Pran was somewhat taken aback when he found that the group leaving Mirrindale would be led by Birin, having naturally assumed that the Elf soldier would continue his duties as Mirrindale’s chief captain. But the Thane had taken this role upon himself, ordering Birin instead to lead the refugees. This did not entirely make sense to Pran, as he did not think that Birin was the best choice for such a task, though he was a natural leader, known to soldier and civilian alike, and possessed a knowledge of the countryside, at least to the ends of the Elf Kingdom, that was second to none. Pran reasoned that perhaps the main reason was that Birin was deep in the Thane’s counsels, and had as good a grasp as could be had of what was to come.
Still, Pran harboured reservations in the Thane’s choice of leader. True, Birin would act out the Thane’s will as though it were his own, but therein lay the problem. In Pran’s experience in his observance of Birin’s performance as leader, the further and the longer the Elf captain was away from the Thane’s sphere of influence, the less flexible, tolerant, and organized he became. Birin’s greatest weakness, in Pran’s mind, was his inability to improvise freely when there was no plan, structure or framework from which to hang his ideas; and worst of all was his utter lack of imagination. Free-association was as alien to Birin’s mind as tatting to a stonemason.
All of those assembled for the journey were families, mostly those of soldiers and farmers. But there were many who represented the various crafts as well; the Thane had carefully seen to this. But to be so well-equipped meant also that they would be sorely encumbered; an unfortunate and unavoidable consequence. The journey was not going to be an easy one; speed, and flight if they were attacked, would not be possible. Should it happen, a chance encounter with a marauding Goblin army would likely prove fatal, but the refugees were made well-aware of all possible risks.
The Healers travelling with them were not from Mirrindale. Rather, they were rural people who had trained under itinerant educators based in the fortress city. As Healers they had their own training and methods, suited mainly to the hazards and realities of rural life. Like the military surgeons, they were self-reliant when it came to collecting and dispensing their pharmacopoeia, and had a wide knowledge of medicinal herbs, plants, fungi, animal and mineral products and byproducts, and because of their taxonomic knowledge could identity relatives of these that were possessed of similar properties when travel removed them from their familiar fare.
In fact, their knowledge of pharmacopoeia was considerably greater than either military surgeon or Healer in Mirrindale, simply because such rural folk ranged far and wide, and travelled with greater freedom that did the soldiers; and those Healers in Mirrindale had little chance of learning the skills of gathering pharmacopoeia as they spent most of their time confined within its walls. Instead, their stocks, other than what they could grow for themselves, came directly from the rural Healers, who were often paid in part with scrolls of medical information.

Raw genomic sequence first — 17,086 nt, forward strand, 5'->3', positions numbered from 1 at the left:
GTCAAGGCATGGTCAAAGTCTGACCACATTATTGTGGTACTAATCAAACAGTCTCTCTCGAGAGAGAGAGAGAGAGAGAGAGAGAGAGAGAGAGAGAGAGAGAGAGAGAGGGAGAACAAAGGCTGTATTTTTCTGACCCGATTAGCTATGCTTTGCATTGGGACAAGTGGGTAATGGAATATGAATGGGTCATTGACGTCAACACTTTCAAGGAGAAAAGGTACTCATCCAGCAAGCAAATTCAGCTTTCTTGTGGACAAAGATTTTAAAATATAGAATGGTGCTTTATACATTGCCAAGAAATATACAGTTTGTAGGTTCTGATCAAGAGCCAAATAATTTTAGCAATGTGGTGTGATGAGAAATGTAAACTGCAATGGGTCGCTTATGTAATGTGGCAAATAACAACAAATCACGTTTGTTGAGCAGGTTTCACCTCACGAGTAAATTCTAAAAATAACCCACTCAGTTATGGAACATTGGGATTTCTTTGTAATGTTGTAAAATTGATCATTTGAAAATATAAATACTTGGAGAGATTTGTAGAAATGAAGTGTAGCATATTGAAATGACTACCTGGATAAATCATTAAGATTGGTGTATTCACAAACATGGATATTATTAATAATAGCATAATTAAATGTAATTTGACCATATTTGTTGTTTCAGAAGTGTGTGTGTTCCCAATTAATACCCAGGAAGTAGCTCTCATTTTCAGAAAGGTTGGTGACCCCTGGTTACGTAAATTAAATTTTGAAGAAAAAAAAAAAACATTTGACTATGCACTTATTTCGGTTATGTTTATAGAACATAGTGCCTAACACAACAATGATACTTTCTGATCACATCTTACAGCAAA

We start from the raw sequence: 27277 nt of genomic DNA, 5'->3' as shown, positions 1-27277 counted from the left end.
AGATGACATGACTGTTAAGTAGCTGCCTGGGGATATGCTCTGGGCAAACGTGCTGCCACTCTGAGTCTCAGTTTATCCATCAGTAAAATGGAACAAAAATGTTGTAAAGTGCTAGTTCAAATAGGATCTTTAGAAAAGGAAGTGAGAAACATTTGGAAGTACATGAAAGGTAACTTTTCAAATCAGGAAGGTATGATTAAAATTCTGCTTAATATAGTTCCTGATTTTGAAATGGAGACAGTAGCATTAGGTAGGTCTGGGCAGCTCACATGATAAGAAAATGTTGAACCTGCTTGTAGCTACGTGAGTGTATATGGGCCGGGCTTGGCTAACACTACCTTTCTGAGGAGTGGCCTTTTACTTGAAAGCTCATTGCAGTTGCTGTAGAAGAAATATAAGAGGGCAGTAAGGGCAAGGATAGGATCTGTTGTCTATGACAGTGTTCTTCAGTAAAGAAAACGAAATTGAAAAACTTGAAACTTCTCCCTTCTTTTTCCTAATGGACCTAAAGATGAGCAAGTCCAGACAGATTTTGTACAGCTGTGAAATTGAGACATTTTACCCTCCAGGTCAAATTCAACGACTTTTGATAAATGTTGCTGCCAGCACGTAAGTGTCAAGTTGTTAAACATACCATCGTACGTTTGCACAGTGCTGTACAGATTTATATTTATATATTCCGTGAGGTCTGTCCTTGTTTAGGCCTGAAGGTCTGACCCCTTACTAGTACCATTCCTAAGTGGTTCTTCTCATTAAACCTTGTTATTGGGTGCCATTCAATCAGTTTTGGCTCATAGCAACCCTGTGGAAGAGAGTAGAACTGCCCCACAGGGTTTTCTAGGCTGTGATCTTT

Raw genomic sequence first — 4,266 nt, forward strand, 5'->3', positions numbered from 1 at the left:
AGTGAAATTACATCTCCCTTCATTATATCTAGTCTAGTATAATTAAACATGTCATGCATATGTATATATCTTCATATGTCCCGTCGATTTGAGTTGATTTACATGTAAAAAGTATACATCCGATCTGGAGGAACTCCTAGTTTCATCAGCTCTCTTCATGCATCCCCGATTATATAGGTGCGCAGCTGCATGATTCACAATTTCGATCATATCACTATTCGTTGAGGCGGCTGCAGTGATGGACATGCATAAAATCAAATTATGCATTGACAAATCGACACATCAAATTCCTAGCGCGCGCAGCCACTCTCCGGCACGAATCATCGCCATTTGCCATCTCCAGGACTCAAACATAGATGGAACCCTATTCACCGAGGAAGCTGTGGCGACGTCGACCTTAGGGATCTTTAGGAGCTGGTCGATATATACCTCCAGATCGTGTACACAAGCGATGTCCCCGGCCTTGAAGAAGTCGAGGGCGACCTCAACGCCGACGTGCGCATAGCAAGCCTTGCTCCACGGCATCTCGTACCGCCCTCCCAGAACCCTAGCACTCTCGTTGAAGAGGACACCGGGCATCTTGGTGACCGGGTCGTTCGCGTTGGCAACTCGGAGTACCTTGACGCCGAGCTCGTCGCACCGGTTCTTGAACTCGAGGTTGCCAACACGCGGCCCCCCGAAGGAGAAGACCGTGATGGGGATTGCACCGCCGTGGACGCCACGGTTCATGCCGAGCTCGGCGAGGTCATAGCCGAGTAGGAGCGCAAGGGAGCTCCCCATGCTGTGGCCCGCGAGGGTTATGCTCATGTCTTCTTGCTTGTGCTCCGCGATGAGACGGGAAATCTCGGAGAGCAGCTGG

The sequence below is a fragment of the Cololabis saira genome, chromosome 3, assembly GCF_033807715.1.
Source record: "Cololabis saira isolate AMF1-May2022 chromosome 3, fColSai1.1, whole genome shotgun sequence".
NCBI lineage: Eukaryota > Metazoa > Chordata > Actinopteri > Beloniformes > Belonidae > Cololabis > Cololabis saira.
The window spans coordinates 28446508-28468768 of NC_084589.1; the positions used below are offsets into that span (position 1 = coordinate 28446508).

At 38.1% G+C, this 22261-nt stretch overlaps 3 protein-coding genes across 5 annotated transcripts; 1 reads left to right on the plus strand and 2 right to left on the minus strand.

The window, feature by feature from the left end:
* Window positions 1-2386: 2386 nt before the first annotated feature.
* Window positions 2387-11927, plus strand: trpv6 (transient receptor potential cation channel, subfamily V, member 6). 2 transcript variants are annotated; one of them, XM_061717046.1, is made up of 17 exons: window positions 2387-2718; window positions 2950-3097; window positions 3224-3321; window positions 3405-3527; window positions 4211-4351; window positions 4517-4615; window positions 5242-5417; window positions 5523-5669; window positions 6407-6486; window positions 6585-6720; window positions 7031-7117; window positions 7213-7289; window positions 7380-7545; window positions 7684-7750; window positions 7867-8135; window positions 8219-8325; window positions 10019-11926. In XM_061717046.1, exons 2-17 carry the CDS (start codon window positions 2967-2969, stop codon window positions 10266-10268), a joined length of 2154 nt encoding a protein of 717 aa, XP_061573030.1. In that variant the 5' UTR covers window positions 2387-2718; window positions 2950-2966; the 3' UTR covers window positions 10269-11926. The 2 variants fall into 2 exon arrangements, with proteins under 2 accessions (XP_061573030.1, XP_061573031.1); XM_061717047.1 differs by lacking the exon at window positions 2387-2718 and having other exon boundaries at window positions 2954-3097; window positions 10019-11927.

The refugees’ destination was to be a great forest, one that was said to exist outside the Kingdom. Legend had it that Faerie creatures had lived in that almost forgotten wood long before the creation of the Elf Kingdom. Many thought it likely that their Faerie kindred who had already left the Kingdom would most likely seek such a place.
Assuming that the great forest still existed, beyond that their knowledge was uncertain. Besides the possible presence of dispossessed Faerie-folk, there was no telling what sort of denizens might occupy such a place, or how they might react to the Elven refugees. To this end, Birin went personally to Malina and asked that she officially assume her role as Emissary, thinking that her presence might be accepted, where that of the Elves might not.
She had misgivings about assuming such a role, and told Birin as much. Being creatures of Magic and of Nature, the Faerie Folk answered to no one. They had no love for Elves, especially after having suffered at the hands of their tyranny and their dangerous Lore. And these folk would not be living within the Elf Kingdom. Pleading the Elves’ case, she told Birin, could prove a dangerous gamble, for her own personal safety as well as for the Elves.
It was well known among her Faerie kindred that the reason for the increased numbers of Goblins was mainly due to the meddling of the Elves as they probed deeper and deeper into the secrets of Nature, without any apparent regard for the consequences of their labours. They had shifted the Balance away from its natural course as they bent it to suit their own selfish wants.
As beautiful as the Elf Kingdom was, it was not a natural beauty. Instead, it was cultivated, selective, exclusive, and inherently harmful to anything or anyone the Elves had no interest in or use for.
Many Elves like Pran desired to change this, having always revered Nature for its own sake, and having mistrusted what others had done to meddle with it. Within the Elf Kingdom there had been no seasonal change for as long as anyone could remember; just one, long, stagnant summer. True, there had been no drought nor famine in as long a time, and there had been few storms. But gone, too, was the enriching decay and smell of fall, the long, meditative quiet of winter, the gentle spring mists which seemed inseparable from the new, verdant growth and poignant sense of renewal. The great Cycle of Life been stopped in its course.
The questions uppermost in the minds of many were these: what lay beyond the borders of the Elf Kingdom? Did Nymphs and Sprites still play in the streams and meadows and forests, or had they perished utterly? What unknown eyes might view a people fleeing their own folly, a people who had dispossessed others, and were themselves now likewise dispossessed? It was never spoken of openly, but there were those who felt that Elvenkind was cursed, that innocence was no guarantee of mercy. For as we have sown, so, perhaps, shall we reap, they thought to themselves.